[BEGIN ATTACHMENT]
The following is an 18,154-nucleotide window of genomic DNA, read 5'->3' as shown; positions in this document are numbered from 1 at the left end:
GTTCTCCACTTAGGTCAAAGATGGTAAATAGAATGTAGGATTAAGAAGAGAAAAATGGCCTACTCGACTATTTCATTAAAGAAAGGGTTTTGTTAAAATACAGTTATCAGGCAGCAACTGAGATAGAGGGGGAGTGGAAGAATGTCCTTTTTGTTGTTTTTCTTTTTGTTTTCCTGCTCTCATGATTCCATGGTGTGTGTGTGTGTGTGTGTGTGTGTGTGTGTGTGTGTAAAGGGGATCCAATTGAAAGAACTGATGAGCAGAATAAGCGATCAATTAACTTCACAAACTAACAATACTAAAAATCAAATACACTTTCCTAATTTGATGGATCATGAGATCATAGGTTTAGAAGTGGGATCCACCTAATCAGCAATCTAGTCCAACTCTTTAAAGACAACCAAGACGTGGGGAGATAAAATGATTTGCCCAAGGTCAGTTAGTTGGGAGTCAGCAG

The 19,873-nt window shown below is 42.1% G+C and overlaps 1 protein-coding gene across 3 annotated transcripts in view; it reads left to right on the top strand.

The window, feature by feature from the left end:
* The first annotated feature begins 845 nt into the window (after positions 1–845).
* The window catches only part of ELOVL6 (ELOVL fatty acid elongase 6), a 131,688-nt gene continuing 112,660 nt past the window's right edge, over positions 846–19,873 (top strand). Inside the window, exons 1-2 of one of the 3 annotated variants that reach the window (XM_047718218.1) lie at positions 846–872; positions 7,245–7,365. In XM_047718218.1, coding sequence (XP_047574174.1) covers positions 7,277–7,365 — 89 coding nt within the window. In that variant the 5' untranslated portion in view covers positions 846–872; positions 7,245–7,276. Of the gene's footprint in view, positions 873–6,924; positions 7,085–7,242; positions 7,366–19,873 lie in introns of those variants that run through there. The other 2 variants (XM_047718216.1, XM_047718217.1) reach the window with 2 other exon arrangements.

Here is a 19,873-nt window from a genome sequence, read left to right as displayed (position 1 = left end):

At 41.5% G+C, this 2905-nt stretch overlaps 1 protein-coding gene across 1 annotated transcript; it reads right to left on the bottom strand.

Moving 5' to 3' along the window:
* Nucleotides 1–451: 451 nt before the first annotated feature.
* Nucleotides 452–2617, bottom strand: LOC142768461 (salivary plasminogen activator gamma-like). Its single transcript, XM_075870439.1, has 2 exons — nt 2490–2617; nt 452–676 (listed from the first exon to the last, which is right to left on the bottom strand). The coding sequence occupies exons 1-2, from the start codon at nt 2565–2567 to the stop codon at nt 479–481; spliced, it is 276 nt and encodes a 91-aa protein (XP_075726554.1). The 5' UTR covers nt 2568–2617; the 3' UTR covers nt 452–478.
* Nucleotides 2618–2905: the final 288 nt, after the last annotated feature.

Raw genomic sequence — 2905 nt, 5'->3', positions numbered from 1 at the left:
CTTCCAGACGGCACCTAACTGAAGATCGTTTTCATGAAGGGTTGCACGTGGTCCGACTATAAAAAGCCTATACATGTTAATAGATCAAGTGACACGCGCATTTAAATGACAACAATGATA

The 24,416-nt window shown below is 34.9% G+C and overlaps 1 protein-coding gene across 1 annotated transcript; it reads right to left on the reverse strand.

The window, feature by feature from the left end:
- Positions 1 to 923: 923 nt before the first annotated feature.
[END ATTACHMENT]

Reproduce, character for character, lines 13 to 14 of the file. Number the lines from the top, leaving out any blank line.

Raw genomic sequence — 2905 nt, 5'->3', positions numbered from 1 at the left:
CTTCCAGACGGCACCTAACTGAAGATCGTTTTCATGAAGGGTTGCACGTGGTCCGACTATAAAAAGCCTATACATGTTAATAGATCAAGTGACACGCGCATTTAAATGACAACAATGATA